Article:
Not so long ago, BlackBerry was considered the most popular smartphone in the U.S market. Comscore research shows that more than half of the smartphone subscribers in the U.S as at 2010 were BlackBerry users.
Some of the distinguishing selling points of the BlackBerry was its advanced cybersecurity feature and its touchable keyboard. This made it a highly sought after product by state governments and businesses.
The BlackBerry dominion eventually faded as manufacturers applied more advanced technology to their products. As the BlackBerry lost its unique appeal to users, it evolved unto other ventures but leveraged on its competitive edge along with its transition.
According to the CEO of BlackBerry John Chen, the transition BlackBerry went through was as a result of the realization that the company could no longer notch the numbers needed to compete favourably. According to Chen: “After a few years, we realized that we would never get the volume up â€” and it’s a volume game and so we made that pivotal shift to a software-only company and focus on security and cyber and things of that sort.”
Basically, BlackBerry stopped manufacturing phones but remained active in that same industry diversifying. The transition birthed two core business units according to Charles Eagen, the chief technology officer of BlackBerry. In his words: “BlackBerry has two main business units, a cybersecurity business unit and an IoT business unit within the cybersecurity business unit.”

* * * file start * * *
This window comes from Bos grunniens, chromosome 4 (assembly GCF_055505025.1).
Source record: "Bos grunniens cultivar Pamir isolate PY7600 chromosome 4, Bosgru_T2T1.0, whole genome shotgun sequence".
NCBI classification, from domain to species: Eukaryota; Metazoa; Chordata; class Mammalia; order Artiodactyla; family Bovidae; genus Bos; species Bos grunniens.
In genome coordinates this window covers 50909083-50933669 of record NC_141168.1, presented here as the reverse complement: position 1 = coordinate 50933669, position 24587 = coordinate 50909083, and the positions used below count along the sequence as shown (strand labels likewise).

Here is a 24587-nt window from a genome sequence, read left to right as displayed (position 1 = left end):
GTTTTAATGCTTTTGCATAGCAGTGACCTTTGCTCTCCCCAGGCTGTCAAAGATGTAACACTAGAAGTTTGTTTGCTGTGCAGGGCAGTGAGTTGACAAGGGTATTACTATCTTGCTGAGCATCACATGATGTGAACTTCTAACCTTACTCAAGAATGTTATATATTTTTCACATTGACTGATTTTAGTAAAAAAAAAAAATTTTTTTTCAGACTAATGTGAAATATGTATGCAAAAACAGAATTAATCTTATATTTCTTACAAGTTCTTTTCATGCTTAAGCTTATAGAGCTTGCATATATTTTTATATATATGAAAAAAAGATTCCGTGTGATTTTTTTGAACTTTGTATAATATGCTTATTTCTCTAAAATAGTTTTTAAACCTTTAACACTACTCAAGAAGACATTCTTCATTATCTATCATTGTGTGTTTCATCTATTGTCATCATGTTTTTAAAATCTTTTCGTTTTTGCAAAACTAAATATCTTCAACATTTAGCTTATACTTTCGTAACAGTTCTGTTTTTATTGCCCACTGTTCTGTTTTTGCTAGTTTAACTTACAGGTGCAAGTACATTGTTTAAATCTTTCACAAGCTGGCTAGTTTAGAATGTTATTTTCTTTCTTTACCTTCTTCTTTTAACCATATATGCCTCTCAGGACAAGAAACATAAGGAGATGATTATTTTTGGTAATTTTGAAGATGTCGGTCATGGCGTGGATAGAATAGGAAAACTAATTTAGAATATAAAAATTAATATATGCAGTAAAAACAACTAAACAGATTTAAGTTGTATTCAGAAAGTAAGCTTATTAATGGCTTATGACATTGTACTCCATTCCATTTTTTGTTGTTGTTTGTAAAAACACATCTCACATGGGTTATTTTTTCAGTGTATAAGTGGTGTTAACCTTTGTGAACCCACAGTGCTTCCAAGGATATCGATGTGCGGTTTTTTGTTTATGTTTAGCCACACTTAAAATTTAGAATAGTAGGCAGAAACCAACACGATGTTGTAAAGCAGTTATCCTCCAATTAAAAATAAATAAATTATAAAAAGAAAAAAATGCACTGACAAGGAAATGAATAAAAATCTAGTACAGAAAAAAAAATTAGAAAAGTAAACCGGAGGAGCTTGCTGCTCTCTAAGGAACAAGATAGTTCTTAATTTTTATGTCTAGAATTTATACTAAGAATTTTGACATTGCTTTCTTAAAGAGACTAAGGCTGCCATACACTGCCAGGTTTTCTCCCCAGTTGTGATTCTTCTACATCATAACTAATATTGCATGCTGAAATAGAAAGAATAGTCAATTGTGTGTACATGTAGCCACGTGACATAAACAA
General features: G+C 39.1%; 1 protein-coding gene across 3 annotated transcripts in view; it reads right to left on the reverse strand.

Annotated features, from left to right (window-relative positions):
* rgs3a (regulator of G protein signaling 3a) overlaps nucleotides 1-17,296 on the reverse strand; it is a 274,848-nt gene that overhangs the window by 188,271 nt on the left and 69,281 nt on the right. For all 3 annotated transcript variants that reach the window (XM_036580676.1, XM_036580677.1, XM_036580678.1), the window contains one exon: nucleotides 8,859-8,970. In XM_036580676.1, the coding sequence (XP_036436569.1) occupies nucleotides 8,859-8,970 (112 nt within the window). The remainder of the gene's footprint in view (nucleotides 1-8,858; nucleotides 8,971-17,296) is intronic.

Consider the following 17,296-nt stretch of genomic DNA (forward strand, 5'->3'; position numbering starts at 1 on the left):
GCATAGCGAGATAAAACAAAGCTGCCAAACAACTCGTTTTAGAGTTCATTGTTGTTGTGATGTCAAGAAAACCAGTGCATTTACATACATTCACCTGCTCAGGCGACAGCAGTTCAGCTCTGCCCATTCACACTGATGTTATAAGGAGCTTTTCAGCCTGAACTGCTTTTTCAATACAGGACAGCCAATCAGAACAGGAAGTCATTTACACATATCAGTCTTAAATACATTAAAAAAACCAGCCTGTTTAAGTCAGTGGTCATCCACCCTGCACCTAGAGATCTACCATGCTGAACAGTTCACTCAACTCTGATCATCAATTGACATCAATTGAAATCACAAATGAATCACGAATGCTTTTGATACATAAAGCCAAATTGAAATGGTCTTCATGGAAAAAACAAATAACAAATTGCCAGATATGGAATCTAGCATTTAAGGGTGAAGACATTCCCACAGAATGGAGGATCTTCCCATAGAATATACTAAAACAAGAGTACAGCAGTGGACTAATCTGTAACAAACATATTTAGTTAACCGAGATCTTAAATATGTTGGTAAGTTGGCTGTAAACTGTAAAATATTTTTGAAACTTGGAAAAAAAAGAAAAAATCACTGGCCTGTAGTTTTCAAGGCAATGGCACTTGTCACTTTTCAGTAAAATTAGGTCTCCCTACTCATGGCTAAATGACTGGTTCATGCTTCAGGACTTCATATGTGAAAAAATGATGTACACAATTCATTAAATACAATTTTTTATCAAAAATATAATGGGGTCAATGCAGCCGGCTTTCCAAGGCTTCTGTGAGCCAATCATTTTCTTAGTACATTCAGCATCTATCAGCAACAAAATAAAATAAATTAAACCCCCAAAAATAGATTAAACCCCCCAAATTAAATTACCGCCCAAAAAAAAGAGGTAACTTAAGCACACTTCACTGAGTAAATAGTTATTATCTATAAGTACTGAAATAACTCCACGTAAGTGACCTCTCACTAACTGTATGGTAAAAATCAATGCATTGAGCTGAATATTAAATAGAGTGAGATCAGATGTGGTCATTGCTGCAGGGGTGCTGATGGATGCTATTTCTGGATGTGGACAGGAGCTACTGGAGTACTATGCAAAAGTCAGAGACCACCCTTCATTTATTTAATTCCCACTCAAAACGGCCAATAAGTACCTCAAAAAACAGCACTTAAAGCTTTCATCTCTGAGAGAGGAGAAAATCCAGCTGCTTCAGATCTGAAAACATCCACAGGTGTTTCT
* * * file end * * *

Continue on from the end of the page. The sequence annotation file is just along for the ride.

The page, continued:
The cybersecurity unit applies to security required in the cyberspace such as for mobile banking websites and smartphones applications which is already familiar territory for the company. The Internet of Things unit is majorly concerned with communication of technology in and around connected and autonomous vehicles.
Blackberry’s CEO boasts that the BlackBerry IoT unit has made it the major player in terms of the embedded software in most of the cars. Based on the company’s estimates, about 215 million cars and counting are currently running on Blackberry’s technology even as this unit of the company continues to expand.
The auto software industry is huge already and protections have been made that by the next decade the industry will likely triple in size. Blackberry’s revenue from cybersecurity alone in 2021 was at least $500 million. The cybersecurity industry is however a highly competitive market and BlackBerry is not the only one offering its type of service.
The company maintains an Autonomous Vehicle Innovation Centre AVIC which is located at the BlackBerry QNX headquarters in Ottawa, Ontario, Canada.
As originally reported in (https://www.cnbc.com/2022/11/19/how-blackberry-moved-from-iconic-cellphones-to-cybersecurity.html)